Since many of us will head to XSEDE in Miami right after we leave Iceland, it’s not really optimal (as of the flights I’ve found right now) to buy a round trip to Iceland. That means we will have to buy a lot of one-way tickets, which is what we ended up doing two years ago. However, one-way tickets straight to Iceland from Dayton or Indy are extremely expensive — more than just a round trip ticket. I guess they don’t want you buying a one-way there. I suspect it’s partially because of the small size of those airports. One-ways from larger airports are much cheaper. That’s why I think we would buy a one-way ticket to a larger airport (say Toronto, for example), a round trip from that airport to Iceland, then a one-way to Miami, and another one way back to an airport close to us (Indy or Dayton for example, or Columbus).

I worked some with Charlie and Tara on figuring on Kanbanchi to use for keeping track of to-do things. It looks like a really nice and useful tool. We figured out the hierarchy of it in terms of our projects… refer to Tara’s post for more information on the exact hierarchy. I’ve started making one for Field Day and those tasks, which you should be able to find in the Field Science -> Software folder.

This coming week, I hope to finish the Field Day Kanbanchi to-do, work some more on Android, and talk to Charlie about who’s going to go to Iceland next summer. Though, I might not get as much as I’d like to done, since I have a lot of interviews to do with CS tenure-track candidates.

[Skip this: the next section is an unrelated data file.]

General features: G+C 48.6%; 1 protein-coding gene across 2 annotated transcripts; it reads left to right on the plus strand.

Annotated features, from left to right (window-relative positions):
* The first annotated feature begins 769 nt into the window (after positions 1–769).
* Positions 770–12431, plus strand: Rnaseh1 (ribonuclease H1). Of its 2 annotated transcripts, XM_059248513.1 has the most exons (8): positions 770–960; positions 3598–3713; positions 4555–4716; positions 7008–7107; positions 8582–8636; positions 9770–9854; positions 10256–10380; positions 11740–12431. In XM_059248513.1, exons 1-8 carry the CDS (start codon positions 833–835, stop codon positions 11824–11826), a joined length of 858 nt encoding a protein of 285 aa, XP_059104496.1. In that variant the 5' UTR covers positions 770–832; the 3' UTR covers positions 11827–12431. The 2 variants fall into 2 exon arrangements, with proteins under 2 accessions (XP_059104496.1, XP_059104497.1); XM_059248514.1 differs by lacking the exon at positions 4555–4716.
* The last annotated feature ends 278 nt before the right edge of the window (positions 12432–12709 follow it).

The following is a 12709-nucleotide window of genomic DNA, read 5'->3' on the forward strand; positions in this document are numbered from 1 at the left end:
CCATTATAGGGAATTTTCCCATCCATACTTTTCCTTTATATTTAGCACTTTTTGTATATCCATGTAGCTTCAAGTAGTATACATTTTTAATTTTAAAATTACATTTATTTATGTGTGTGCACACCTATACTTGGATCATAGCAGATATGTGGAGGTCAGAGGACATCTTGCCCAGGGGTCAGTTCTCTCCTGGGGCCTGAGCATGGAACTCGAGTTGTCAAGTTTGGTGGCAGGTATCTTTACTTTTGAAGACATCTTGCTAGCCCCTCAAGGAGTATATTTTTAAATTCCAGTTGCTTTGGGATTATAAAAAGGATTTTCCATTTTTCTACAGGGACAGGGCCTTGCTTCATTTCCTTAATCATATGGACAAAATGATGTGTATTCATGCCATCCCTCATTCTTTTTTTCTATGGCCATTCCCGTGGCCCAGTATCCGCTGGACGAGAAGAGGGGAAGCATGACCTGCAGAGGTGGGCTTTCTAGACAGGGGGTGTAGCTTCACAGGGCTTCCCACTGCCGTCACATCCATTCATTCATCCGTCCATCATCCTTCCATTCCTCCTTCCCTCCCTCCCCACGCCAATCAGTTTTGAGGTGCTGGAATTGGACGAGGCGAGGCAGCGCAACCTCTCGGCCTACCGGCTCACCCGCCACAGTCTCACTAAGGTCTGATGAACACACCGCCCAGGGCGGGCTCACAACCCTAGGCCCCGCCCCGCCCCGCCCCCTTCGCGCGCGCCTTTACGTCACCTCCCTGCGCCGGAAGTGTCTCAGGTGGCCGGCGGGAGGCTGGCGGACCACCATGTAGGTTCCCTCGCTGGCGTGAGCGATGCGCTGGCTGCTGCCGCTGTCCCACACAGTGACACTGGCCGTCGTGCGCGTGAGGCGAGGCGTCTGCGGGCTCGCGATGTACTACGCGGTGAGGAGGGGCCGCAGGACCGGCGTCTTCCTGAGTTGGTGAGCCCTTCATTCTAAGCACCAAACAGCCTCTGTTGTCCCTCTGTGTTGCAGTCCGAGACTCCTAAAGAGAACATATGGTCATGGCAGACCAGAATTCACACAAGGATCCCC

To-do: Figure out to-do list

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This week Kristin, Charlie, and I met a few times to figure out how to best utilize the Kanbanchi drive app for keeping track of progress on projects. Charlie made sure we had a solid framework of common terms to work with:

project – the level right underneath ‘Iceland 2016’, for example ‘soil sensors’, ‘ambiance’, ‘field day’, ‘bird survey’.

list – the columns in the kanbanchi layout. The different lists within each project are determined at the project level.

cards – the individual items within a list. Broadly speaking, cards are like tasks. They can be assigned to anyone shared on the document. They can contain documents, checklists, and tags. Cards can be given a ‘flag’ that is named by the user. Cards can be given a color. We decided that green will signify tasks we are working on actively, yellow will signify tasks we have not yet started, red will signify tasks that were started but then ran into some sort of trouble (no supplies, something broke etc), and grey tasks we have completed (cards also have a ‘done’ checkbox, for the extra satisfaction factor).